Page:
16 Dec The First 10 Years After the Medical Product Startup: The Hardest?
There’s an old saying that “the first million is the hardest.” Presumably, that “million” refers to money and wealth, accumulated by individuals, businesses, or both.
For MediPurpose, the first million in medical product sales was achieved quickly. I started MediPurpose (then known as SurgiLance Pte Ltd) in Singapore in 1999 to sell SurgiLance™ Safety Lancets (then known as One-Step Safety Lancets).
By 2001, the first full year of sales, MediPurpose had made its first million; by the end of the next year, that figure had tripled.
I can’t say which million was easier or harder to make as every million and every year in business has presented its own unique challenges.
Reflections on the 10th Anniversary
Yesterday, we published a news release that officially announced our recognition of our 10th year in business, and that has put me in a reflective mood. Ironically, the more I think about the past, the more I think about the future. It also has me thinking about that old saying.
Although money is always on the mind of most people, it is only a small part of the motivation for medical device inventors and medical product innovators and entrepreneurs — or at least myself and the successful ones that I’ve met or read about.
Both then and now, my motivation has mostly been in the quest to achieve something meaningful.
For me — and for that matter, MediPurpose — that has meant solving the riddle that we like to call “from concept to commercialization.” More specifically, it involved taking my brother-in-law’s innovative safety lancet from the “good idea” phase in 1999 to what it is now: one of the world’s most popular safety lancets.
Prior to MediPurpose, I had zero experience with medical products — developing them, marketing them or distributing them. However, I did have experience in taking things “from concept to commercialization” such as the Singapore NETS debit card service. The opportunity to test my intuition and the versatility of my problem solving skills with my brother-in-law’s innovation was too tempting to resist.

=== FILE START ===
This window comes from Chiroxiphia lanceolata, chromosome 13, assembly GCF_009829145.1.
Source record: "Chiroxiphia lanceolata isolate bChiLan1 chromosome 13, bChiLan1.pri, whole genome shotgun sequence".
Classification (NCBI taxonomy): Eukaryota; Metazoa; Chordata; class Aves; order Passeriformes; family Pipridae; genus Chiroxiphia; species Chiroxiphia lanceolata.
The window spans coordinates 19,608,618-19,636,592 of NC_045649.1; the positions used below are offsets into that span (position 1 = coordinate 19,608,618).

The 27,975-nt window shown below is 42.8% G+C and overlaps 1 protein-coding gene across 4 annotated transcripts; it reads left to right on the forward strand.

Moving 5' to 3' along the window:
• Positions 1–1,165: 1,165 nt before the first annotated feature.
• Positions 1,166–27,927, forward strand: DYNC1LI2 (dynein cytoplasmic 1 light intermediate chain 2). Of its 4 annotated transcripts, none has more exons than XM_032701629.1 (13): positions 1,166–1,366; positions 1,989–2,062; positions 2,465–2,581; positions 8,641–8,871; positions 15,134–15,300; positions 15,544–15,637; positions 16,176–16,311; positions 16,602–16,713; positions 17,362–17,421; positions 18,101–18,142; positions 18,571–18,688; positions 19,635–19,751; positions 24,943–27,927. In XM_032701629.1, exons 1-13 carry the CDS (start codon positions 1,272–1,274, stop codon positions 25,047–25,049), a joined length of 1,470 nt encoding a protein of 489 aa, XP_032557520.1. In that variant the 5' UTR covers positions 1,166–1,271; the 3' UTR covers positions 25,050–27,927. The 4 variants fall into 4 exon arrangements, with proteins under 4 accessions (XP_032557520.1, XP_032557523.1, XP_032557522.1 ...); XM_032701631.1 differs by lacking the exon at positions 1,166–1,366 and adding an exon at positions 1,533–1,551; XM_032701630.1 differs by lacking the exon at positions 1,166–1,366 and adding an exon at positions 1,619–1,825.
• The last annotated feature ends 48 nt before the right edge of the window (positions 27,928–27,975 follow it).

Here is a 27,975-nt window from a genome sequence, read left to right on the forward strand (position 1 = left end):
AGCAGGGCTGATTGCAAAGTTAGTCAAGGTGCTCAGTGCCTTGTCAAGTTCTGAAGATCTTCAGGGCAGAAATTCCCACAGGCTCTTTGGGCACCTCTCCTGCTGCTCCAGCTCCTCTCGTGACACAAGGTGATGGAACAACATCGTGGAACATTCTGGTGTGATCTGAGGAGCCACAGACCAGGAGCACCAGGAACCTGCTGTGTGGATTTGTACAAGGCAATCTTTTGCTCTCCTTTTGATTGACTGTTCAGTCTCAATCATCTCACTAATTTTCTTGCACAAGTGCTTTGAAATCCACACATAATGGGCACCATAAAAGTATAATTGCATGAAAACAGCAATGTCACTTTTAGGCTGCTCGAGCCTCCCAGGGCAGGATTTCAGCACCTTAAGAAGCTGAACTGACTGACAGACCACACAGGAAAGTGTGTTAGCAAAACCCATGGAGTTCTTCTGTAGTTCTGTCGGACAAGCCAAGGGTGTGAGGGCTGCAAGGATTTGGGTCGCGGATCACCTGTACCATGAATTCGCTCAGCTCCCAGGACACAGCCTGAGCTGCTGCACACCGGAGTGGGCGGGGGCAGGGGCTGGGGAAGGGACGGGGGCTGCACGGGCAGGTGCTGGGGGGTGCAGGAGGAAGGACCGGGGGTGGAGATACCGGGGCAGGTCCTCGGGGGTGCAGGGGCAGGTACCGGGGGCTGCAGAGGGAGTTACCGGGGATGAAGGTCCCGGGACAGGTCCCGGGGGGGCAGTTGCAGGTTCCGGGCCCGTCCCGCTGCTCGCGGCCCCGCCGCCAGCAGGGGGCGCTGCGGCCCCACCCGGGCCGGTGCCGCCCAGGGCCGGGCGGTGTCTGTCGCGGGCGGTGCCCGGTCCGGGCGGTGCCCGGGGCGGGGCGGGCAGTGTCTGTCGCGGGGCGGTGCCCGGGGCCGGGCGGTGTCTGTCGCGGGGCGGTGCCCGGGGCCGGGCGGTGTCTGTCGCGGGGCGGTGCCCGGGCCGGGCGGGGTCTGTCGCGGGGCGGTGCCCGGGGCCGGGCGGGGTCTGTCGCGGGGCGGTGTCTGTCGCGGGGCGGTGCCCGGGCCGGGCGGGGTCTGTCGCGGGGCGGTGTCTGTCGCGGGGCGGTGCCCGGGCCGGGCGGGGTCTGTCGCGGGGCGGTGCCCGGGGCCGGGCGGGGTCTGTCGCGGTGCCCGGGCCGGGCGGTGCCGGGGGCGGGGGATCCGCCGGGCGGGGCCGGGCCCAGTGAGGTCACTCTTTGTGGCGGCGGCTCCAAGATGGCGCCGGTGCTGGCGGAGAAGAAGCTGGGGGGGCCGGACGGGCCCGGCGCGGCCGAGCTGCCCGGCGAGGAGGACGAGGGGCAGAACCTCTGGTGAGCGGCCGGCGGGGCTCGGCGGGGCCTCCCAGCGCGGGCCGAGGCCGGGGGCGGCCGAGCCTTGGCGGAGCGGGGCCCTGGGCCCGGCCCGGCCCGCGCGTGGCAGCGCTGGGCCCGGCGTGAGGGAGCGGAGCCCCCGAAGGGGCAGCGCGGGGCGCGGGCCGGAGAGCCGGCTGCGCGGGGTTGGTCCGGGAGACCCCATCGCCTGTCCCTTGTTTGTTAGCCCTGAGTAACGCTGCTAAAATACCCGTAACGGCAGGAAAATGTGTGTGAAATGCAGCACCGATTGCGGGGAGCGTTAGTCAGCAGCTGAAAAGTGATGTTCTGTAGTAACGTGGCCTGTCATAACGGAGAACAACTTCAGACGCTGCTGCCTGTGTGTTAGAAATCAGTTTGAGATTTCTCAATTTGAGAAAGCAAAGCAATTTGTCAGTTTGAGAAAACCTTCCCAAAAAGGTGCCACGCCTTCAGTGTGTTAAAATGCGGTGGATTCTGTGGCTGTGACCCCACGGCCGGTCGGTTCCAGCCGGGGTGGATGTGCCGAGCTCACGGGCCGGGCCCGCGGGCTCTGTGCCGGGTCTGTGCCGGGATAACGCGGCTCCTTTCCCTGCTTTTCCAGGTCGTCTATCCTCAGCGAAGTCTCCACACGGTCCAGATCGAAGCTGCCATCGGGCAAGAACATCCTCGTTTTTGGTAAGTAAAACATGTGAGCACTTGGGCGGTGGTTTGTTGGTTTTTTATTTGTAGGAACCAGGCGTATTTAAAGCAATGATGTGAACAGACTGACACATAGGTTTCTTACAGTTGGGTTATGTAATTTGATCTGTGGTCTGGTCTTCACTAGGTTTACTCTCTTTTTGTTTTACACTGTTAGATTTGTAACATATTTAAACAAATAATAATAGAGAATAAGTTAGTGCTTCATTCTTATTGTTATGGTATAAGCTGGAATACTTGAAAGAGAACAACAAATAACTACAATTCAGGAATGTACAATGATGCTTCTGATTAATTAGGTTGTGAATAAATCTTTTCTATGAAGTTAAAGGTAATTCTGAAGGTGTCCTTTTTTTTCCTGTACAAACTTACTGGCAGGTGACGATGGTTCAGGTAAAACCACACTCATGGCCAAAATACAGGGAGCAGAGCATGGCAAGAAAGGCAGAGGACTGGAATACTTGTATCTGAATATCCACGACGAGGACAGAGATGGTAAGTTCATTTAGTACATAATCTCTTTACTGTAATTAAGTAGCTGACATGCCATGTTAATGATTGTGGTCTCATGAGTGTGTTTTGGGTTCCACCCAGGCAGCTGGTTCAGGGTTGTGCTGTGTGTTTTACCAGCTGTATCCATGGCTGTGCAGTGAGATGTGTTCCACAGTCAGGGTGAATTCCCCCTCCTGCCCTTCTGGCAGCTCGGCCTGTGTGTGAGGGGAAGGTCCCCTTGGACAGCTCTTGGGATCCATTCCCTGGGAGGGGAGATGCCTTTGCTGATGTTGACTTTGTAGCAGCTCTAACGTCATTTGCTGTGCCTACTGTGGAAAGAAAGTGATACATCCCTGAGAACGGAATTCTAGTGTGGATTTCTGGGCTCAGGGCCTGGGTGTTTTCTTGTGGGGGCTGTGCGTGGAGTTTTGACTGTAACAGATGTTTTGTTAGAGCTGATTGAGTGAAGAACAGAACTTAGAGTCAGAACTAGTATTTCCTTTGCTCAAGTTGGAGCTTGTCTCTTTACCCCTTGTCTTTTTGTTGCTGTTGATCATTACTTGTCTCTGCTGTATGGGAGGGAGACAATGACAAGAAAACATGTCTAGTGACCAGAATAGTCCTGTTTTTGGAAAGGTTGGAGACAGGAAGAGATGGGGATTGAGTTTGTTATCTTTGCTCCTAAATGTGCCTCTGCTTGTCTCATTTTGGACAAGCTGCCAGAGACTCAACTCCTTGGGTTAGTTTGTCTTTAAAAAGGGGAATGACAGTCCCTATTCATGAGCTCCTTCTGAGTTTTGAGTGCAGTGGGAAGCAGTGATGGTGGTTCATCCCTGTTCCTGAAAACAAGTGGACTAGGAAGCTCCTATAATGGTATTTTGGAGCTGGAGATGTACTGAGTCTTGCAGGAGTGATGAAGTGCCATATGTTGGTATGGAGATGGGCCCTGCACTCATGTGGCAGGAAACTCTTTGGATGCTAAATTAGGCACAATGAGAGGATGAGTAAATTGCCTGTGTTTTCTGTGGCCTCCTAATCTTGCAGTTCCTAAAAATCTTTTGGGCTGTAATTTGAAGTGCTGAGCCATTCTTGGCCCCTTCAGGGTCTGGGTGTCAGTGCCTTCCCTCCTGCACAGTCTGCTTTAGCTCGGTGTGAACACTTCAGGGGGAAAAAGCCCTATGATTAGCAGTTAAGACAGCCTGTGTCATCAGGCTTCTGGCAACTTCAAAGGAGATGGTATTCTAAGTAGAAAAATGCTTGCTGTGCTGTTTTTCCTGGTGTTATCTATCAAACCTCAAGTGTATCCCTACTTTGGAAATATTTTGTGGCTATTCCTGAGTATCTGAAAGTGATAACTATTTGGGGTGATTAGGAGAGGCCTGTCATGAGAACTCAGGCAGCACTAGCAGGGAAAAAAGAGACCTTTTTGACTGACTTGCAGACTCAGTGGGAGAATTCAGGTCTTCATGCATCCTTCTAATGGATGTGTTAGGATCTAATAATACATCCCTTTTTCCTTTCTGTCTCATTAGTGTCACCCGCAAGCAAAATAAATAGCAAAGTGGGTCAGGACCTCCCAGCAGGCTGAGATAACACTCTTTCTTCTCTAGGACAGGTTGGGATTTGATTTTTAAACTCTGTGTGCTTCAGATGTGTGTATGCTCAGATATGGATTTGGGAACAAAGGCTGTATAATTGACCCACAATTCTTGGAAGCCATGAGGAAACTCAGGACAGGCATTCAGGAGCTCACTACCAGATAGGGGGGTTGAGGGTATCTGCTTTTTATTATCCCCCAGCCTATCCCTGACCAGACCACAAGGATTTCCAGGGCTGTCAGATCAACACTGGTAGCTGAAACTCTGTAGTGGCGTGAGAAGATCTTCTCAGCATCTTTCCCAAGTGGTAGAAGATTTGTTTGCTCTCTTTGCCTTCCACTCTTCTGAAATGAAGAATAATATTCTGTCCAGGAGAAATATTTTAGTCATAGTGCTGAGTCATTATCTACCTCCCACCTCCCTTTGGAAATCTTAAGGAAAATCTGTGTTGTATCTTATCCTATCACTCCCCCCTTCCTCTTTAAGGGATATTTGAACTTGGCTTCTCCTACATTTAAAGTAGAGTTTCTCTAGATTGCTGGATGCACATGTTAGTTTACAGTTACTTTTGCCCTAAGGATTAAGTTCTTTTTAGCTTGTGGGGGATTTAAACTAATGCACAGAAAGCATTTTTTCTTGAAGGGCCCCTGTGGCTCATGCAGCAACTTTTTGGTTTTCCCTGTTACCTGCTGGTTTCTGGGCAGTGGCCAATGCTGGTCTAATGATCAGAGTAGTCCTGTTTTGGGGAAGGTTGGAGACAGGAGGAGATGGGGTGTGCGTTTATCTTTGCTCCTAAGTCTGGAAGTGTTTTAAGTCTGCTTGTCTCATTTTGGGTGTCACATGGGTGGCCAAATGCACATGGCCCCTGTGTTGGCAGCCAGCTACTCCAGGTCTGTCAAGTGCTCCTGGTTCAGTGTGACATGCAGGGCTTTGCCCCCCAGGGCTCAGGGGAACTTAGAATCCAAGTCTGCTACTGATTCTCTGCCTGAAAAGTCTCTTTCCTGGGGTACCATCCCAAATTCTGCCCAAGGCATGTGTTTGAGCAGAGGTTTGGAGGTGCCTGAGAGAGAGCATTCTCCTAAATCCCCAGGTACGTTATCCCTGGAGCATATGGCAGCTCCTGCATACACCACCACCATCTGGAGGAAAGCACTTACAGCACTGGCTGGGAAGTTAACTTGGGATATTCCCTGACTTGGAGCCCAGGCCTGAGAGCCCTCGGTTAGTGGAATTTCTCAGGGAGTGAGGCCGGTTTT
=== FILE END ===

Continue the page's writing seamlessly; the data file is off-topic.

Ten years later, after selling millions of dollars and more than a half-billion SurgiLance™ Safety Lancets, that urge to test myself has never faded. In fact, it’s as strong as ever, especially as I look back on the past 10 years and continue to focus on the next 10 years and beyond.
It may be true that the first million was the hardest. The same can be said for the first years. During that period, I was too busy trying to get MediPurpose into the black to think much about whether I was doing things right, and the thrill of achieving each milestone sustained my efforts.
Now that I have some security and confidence with what I do in the medical product arena — especially as I now guide MediPurpose into new directions with our Medical Device Innovation and Medical Product Distribution Services divisions — don’t expect the next 10 years to be any less difficult, stressful or challenging. Then again, I wouldn’t be doing this if it weren’t!